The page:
Will Dawson, who works in the Campaign Unit at Labour Party Head Office, described his experience in campaigning for Obama to the members of the North Oxfordshire Villages Branch in Adderbury on 6 February. Will volunteered to help in both the presidential elections for Barak Obama: in Colorado in 2008 and in Virginia in 2012. He contrasted his first campaign, in a town where over 80% of voters were Democrat, with the key state of Virginia which had a more mixed and conservative population, with many people working for the armed forces.
Members were impressed by the scale of the campaign he led as a Regional Organiser – for only 460,000 voters (less than Oxfordshire) the Democrats had 21 staff, plus 50 student interns and 4,000 volunteers. The latter were recruited by ‘aggressive canvassing’ or the ‘hard ask’ which said, “We will lose if you do not help!” That’s a lot of people on the ground – it was a door to door campaign, with helpers bussed in from other states on Election Day.
Will emphasised the importance of ‘empowerment’, the training and support given to keep everyone ‘on message’, and ‘sharing the story’ of why each person wanted to help Obama to win. He said that the President’s success in gaining a second term was due to the structure, discipline and focus of the campaign: everyone working locally must follow the central campaign strategy directed by campaign HQ, which sets stringent targets. He added that the Labour Party is as advanced as the Democratic Party with the use of computers, but that telephoning and social media played an important role, especially in recruiting helpers and raising funds.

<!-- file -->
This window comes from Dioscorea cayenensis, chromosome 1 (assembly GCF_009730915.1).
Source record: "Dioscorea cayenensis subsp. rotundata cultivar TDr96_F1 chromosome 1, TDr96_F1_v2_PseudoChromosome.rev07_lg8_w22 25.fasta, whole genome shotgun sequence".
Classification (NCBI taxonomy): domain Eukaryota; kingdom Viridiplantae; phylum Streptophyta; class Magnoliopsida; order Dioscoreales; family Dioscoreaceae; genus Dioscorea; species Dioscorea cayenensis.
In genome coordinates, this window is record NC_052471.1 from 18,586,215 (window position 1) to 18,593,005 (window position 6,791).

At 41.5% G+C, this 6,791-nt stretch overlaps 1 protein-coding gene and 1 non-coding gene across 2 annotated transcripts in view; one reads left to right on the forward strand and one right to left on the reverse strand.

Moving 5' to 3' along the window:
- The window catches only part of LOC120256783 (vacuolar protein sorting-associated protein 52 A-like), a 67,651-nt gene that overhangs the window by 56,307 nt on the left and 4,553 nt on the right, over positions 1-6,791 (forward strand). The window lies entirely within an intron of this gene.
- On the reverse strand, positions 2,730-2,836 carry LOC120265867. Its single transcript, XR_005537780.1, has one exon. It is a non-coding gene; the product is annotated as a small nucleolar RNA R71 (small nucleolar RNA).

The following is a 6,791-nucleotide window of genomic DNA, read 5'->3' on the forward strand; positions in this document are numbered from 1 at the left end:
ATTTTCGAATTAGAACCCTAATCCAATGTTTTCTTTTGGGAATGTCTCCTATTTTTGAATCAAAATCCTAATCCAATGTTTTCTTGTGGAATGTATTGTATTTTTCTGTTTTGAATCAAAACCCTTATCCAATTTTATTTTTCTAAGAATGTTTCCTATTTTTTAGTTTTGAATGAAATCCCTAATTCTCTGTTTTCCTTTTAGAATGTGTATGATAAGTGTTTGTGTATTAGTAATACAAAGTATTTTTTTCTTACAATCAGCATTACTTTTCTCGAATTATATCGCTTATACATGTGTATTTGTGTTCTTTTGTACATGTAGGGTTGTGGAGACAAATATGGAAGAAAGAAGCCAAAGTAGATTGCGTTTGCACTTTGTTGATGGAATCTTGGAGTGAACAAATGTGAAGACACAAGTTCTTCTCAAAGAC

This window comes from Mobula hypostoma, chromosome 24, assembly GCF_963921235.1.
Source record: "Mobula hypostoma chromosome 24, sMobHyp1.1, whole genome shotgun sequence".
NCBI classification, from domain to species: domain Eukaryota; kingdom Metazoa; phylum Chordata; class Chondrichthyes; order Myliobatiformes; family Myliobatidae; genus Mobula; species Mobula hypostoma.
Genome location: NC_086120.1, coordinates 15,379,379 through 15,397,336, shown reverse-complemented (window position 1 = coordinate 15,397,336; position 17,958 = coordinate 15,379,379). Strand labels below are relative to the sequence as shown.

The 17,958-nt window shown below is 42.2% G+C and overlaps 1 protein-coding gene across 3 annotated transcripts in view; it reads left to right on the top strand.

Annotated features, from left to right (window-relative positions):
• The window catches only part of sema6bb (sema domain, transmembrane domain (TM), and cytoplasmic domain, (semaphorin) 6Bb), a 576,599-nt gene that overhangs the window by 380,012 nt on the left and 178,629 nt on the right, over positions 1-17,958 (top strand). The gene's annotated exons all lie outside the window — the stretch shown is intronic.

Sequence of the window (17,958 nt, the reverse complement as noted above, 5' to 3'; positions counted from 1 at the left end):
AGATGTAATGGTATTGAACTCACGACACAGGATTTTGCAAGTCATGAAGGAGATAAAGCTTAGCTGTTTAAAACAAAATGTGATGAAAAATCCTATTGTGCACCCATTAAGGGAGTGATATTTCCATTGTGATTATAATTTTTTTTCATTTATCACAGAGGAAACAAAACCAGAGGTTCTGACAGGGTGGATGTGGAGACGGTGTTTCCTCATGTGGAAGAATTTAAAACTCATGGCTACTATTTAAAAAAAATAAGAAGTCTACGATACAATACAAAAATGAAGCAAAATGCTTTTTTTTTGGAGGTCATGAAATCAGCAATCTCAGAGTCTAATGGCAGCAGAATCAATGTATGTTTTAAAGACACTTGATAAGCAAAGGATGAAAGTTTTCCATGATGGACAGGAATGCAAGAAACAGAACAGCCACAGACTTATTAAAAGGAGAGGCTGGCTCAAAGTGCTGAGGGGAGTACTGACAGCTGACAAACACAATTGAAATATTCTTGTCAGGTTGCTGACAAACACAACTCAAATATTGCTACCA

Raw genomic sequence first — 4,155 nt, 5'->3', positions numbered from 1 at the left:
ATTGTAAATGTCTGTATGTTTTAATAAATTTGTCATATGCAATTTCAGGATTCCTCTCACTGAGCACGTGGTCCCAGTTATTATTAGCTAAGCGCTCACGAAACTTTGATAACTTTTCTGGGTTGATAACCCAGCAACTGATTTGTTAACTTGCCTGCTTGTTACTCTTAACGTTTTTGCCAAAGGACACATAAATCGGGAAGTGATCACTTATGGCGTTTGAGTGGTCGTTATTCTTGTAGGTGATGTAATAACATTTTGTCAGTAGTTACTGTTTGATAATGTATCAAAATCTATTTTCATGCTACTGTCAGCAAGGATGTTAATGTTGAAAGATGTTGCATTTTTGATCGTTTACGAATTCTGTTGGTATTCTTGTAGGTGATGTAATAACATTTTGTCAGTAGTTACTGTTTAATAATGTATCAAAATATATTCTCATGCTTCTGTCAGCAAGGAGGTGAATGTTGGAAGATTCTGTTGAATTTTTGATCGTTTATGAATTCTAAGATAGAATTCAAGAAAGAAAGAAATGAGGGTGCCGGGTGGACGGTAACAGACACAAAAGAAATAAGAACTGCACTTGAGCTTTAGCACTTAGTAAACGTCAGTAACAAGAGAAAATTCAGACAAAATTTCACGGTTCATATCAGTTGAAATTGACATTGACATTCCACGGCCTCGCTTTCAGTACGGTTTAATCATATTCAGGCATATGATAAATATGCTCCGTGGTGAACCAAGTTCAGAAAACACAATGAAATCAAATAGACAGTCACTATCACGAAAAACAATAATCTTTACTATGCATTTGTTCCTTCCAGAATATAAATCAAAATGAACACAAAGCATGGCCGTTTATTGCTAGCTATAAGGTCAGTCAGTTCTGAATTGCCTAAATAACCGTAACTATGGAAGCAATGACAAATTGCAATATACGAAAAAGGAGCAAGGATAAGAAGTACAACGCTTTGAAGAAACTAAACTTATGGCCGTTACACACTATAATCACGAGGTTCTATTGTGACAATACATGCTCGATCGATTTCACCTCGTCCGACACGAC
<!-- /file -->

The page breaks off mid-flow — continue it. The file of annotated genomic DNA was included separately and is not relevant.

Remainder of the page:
Members were surprised to find that 2 lawyers were present at polling stations in many strong Democrat areas to prevent voter intimidation in the strict checks to prove the identity of individual voters. Some electors had had to wait to vote for up to 4 hours after the polls closed at 7pm (warmed, fed and watered by election workers to persuade them to stay in the line on a cold November night).
Will more recently had enjoyed a few days in Washington D.C. (which he described as ‘Disneyland for political geeks’) where he attended the Inauguration of the President and afterwards danced at the Presidential and Staff Balls at the White House. This was surely a glamorous but just reward for six weeks of very hard work organising this small, but vital, part of the national campaign – Virginia voted for Obama by a narrow margin.